The popular Seattle tourist attraction, “Ride the Ducks” is looking to make a move. A proposal now on the table would build a new ramp on the southeast shore of Lake Union, and become the main access point for the company's boats.
That's not sitting well with neighbors, particularly those living on nearby houseboats.
"We're worried about the fumes, we're worried about the pollution," said resident Charles Aanenson. "We came here for this idyllic setting, and now it's endangered."
"Ride the Ducks" owner Brian Tracey understands those concerns, and says that's why he's already met with residents on two separate occasions.
He says the land he's hoping to build on is a former NOAA site that is zoned for industrial maritime use. His plans for that site include landscaping and beautification that he believes residents would welcome, once they get a better look at the proposal.
"If you look at the site where we just bought, it's full of construction, a lot of debris, it's really ugly," said Tracey. "And we're going to completely landscape it and make it absolutely beautiful. It's going to look just like a park. So I don't know about you, but if I was someone living in a floating home, I would rather look at a nice beautiful park with a ramp on it then all of that junk that's there now."
Aanenson and his neighbors aren't yet convinced.
"Everybody wants business to succeed, but it needs to be within certain parameters," said houseboat resident Peter Erickson.
Erickson says calls the duck boats "boisterous", and says the loudspeakers, duck squawkers, and songs sung by passengers don't fit into the quiet Eastlake neighborhood.
“The unmitigated noise on those things, it's not good," he said. "He could have put that ramp right in the industrial area where it wouldn't’t affect anyone, instead he puts it 20, 30 feet from a residential zone, from houseboats. What’s the logic of that?”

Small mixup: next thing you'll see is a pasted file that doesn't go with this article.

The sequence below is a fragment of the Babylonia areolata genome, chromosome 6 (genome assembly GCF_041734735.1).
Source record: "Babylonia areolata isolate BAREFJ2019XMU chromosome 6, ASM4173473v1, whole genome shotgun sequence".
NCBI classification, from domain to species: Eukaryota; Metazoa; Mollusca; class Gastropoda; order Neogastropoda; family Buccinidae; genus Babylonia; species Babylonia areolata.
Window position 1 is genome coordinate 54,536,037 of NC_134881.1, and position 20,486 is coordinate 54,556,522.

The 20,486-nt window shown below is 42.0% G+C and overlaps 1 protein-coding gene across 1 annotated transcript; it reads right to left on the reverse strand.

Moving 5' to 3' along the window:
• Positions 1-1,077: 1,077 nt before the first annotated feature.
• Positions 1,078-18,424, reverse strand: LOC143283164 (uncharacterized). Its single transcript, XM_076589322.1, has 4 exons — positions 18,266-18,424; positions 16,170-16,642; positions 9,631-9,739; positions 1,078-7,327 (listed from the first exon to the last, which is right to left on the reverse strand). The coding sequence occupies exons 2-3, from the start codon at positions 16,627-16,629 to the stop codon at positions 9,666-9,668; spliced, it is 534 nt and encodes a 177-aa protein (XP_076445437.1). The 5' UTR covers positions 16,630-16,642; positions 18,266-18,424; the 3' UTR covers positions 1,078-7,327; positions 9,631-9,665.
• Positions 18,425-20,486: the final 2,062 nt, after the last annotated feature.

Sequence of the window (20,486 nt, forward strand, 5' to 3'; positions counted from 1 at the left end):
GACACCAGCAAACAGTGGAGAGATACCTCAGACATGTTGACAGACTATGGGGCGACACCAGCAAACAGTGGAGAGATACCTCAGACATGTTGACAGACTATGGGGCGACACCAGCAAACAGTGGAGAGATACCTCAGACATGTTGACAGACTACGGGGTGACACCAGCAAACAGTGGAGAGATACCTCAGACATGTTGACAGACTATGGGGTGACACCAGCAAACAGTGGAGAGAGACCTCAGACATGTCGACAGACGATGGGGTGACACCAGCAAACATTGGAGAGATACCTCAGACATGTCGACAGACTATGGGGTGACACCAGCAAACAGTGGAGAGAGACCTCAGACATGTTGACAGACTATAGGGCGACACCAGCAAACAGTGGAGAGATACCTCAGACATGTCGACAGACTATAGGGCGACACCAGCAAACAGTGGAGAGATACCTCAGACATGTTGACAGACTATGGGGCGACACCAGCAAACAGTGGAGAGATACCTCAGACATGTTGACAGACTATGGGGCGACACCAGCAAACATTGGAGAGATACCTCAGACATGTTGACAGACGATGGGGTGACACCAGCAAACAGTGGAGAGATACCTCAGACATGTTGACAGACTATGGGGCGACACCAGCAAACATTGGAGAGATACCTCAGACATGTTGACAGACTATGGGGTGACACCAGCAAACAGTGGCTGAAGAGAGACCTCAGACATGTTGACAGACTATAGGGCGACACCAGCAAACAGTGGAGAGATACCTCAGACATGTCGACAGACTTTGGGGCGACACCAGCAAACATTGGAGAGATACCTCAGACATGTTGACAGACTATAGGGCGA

Tracey says his company has been a part of the community for 15 years, and wants to continue to be a good neighbor. He also says the boats would travel south once they leave the ramp, and would not pass directly in front of the houseboats.
"I'm going to give someone there at the Eastlake Community Association my personal cell number, and if there's ever an issue at all about noise or anything else, they can call me personally, because I really do care," he said.
For now, Tracey says he's submitted all the necessary documentation and is awaiting final approval from the city.
Eastlake residents estimate duck boats are entering Lake Union once every four minutes during the busy summer season.
They believe there are better alternatives out there, that wouldn't negatively affect their neighborhood.
"We're not against the ducks participating in this lake, but there are better avenues," said Aanenson.